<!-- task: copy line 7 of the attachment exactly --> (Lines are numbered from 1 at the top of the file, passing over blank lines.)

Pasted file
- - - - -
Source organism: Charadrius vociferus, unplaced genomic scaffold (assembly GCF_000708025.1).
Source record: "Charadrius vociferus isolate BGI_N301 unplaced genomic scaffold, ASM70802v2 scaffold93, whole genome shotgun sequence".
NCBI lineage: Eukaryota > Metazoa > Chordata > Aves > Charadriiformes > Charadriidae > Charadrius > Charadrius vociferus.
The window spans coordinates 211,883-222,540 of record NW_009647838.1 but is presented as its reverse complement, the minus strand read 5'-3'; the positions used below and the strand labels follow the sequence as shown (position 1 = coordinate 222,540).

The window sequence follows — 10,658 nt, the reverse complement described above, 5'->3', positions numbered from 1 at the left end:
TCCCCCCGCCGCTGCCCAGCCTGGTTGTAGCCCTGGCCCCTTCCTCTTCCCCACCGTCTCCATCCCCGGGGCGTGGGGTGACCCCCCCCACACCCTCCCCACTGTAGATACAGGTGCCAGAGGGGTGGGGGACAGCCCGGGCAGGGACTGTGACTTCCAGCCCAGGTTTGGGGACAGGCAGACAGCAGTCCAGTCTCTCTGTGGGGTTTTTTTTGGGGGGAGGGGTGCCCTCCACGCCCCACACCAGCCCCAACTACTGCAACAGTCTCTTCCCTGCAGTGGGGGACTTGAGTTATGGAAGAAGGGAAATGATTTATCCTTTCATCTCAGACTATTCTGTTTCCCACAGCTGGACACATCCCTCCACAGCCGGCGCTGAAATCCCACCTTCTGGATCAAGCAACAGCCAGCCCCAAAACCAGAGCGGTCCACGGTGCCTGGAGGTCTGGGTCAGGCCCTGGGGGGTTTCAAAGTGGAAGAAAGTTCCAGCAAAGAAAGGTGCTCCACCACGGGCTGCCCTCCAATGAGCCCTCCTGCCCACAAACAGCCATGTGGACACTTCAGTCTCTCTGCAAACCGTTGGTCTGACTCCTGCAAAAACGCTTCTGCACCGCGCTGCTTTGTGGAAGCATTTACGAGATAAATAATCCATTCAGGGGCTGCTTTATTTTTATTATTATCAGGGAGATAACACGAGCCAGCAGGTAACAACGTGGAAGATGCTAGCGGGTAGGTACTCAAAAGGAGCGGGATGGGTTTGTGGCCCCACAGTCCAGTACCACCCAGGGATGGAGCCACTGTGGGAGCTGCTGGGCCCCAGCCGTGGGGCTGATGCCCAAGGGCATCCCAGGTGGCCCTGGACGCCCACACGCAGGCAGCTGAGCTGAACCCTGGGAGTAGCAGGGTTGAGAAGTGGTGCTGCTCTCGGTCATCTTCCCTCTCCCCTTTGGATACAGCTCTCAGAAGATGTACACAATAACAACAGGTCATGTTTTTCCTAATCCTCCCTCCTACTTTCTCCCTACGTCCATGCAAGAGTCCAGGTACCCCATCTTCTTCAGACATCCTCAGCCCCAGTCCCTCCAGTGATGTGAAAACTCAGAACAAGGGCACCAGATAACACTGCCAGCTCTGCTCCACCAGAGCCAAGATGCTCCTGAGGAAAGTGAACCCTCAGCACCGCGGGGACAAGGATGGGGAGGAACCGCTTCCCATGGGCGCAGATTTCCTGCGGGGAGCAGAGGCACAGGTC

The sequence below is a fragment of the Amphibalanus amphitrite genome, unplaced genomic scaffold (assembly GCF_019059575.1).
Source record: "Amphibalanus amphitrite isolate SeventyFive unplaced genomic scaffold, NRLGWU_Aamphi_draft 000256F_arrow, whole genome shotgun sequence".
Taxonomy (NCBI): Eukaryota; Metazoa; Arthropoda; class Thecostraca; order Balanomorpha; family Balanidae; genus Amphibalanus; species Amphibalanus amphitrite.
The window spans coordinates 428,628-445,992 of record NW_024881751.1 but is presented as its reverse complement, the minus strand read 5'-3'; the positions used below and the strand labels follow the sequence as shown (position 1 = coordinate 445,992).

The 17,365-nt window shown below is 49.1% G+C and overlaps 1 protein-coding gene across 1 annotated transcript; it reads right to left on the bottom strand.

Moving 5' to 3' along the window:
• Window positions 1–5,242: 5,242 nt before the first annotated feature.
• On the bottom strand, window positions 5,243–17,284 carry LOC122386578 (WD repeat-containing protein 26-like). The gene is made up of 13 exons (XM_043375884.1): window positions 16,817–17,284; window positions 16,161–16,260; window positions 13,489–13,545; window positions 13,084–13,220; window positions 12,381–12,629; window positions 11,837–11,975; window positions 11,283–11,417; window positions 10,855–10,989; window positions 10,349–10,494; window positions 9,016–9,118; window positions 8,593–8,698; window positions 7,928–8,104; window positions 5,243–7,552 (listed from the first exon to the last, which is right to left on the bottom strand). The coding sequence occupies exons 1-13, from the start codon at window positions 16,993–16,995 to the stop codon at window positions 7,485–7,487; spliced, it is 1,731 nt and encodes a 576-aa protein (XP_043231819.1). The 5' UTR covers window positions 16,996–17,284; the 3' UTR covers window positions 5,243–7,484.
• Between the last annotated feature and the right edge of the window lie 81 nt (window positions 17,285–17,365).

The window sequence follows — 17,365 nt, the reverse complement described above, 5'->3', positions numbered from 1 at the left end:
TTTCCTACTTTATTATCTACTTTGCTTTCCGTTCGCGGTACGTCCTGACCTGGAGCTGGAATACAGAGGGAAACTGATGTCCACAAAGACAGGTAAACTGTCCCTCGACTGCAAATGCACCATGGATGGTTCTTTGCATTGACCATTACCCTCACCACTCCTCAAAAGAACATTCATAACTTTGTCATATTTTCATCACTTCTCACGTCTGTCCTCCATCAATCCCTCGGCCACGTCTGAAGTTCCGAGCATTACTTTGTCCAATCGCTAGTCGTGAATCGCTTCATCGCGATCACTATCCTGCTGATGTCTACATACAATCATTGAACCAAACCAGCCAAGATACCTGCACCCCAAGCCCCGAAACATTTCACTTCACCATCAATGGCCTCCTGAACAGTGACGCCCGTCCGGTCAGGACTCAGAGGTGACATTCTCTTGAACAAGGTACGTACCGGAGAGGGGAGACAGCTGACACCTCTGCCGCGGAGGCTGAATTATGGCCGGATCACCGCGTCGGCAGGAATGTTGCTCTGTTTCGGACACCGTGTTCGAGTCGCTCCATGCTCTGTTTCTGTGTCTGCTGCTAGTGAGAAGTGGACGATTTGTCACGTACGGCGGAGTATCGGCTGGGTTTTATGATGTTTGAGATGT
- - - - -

The sequence below is a fragment of the Amphibalanus amphitrite genome, unplaced genomic scaffold (assembly GCF_019059575.1).